Drug abuse is a substantial problem in society and is associated with significant morbidity and mortality. It’s an epidemic that crosses racial, socioeconomic, and age barriers. According to the 2016 Global Drug Survey the top 10 drugs – excluding alcohol, tobacco and caffeine products – used across the world are: cannabis, MDMA, cocaine, amphetamines, LSD, magic mushrooms, prescribed and non-prescribed opioid medication, nitrous oxide, ketamine, and poppers.
Various drugs may cause central nervous system (CNS) complications. These complications include acute and chronic neurovascular complications, toxic leukoencephalopathy, atrophy, infection, changes in the corpus callosum, and other miscellaneous changes.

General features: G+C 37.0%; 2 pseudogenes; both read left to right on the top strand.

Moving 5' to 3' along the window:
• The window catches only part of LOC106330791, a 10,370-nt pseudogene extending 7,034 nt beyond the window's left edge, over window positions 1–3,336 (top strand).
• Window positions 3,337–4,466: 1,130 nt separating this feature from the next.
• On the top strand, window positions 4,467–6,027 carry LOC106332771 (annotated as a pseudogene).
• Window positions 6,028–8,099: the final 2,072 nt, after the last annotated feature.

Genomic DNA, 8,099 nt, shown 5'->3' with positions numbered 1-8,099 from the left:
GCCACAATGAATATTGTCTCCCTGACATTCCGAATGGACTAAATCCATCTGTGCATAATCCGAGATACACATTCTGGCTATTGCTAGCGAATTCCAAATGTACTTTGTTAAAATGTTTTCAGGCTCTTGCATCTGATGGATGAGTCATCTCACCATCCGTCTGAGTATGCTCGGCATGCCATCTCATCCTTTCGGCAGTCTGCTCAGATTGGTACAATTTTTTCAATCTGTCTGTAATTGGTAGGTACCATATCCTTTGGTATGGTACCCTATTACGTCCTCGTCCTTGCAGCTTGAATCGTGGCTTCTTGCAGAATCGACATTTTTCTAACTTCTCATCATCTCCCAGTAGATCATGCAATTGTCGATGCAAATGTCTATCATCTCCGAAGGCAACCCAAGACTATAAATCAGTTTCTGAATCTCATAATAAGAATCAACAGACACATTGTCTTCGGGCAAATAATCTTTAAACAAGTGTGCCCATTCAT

The lecture will focus on neurovascular complications which constitute the most frequent drug related emergencies. They include both ischemic stroke, subarachnoid, and intracerebral hemorrhage.
Also nonischemic white matter changes, i.e. toxic leukoencephalopathy, has been described with some drugs. A more nonspecific leukoencephalopathy is seen in chronic inhalant abuse of industrial solvents such as toluene. Such lesions can be explained by the high affinity of these lipophilic volatile agents for myelin.